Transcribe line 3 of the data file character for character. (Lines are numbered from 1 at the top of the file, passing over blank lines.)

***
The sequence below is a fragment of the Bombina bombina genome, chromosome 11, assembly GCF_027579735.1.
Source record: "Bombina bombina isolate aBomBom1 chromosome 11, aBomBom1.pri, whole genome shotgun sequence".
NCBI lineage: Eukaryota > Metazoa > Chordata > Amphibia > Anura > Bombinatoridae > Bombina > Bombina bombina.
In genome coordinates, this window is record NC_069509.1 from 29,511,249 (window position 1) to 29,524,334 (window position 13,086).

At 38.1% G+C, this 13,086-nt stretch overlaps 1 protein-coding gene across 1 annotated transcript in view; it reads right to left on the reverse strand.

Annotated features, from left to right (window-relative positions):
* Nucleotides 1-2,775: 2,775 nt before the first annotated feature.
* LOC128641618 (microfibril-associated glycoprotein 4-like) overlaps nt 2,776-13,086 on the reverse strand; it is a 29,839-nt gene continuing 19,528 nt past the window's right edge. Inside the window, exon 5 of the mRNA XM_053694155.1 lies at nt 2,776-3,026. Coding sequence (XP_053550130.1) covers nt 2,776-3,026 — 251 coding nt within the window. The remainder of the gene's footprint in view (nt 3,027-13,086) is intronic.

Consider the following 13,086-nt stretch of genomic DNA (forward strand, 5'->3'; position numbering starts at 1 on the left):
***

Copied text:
NCBI lineage: Eukaryota > Metazoa > Chordata > Amphibia > Anura > Bombinatoridae > Bombina > Bombina bombina.